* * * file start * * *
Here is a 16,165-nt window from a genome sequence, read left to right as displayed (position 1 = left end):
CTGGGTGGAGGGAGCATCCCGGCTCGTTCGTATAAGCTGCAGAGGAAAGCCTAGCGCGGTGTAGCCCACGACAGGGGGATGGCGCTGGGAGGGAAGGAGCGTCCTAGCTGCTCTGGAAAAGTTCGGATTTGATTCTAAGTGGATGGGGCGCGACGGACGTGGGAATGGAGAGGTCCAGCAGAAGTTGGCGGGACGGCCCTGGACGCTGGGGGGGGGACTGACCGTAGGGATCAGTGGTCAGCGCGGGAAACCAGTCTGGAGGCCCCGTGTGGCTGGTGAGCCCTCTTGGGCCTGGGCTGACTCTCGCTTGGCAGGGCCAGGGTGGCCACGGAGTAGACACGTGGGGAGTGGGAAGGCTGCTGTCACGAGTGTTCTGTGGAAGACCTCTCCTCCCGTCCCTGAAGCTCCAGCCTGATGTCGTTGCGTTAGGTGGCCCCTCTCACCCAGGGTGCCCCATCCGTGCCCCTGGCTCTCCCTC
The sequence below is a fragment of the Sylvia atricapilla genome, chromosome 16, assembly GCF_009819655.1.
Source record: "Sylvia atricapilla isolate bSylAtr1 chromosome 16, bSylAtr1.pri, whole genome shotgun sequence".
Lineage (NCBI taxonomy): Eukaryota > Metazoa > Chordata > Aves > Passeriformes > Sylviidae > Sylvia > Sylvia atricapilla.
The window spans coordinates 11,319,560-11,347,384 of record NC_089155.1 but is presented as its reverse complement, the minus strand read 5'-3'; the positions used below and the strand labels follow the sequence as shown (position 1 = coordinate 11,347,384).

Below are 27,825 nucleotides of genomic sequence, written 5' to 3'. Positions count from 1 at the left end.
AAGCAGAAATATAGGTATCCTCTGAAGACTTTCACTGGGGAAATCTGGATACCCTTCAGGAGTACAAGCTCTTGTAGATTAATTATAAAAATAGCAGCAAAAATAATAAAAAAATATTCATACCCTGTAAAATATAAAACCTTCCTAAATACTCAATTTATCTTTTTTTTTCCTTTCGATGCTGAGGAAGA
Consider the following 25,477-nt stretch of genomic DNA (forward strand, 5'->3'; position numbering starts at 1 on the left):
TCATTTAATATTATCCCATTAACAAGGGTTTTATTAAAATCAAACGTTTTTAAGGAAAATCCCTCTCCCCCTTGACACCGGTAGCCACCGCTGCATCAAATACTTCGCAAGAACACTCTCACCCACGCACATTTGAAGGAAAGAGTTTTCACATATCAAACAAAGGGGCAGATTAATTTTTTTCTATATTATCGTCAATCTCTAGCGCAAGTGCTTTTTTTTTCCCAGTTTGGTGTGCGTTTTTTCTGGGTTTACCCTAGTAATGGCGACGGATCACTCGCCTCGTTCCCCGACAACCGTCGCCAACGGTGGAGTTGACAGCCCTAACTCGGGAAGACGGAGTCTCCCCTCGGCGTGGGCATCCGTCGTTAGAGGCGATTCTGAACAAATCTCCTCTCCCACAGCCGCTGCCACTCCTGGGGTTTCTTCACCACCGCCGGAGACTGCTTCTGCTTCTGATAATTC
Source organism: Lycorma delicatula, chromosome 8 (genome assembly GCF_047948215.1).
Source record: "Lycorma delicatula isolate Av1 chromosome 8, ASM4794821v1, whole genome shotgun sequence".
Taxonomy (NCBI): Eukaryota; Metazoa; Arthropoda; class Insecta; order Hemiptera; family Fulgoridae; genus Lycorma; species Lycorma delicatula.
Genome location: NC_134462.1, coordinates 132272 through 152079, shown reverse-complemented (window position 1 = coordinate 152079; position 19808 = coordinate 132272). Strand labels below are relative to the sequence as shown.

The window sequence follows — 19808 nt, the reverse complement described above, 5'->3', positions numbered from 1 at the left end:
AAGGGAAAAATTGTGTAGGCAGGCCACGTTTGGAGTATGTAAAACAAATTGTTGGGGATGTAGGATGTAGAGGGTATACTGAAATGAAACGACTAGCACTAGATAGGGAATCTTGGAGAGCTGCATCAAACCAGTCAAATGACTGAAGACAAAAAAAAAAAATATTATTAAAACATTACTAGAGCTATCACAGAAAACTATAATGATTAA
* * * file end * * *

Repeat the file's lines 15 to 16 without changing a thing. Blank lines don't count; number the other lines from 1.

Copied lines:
The window sequence follows — 19808 nt, the reverse complement described above, 5'->3', positions numbered from 1 at the left end:
AAGGGAAAAATTGTGTAGGCAGGCCACGTTTGGAGTATGTAAAACAAATTGTTGGGGATGTAGGATGTAGAGGGTATACTGAAATGAAACGACTAGCACTAGATAGGGAATCTTGGAGAGCTGCATCAAACCAGTCAAATGACTGAAGACAAAAAAAAAAAATATTATTAAAACATTACTAGAGCTATCACAGAAAACTATAATGATTAA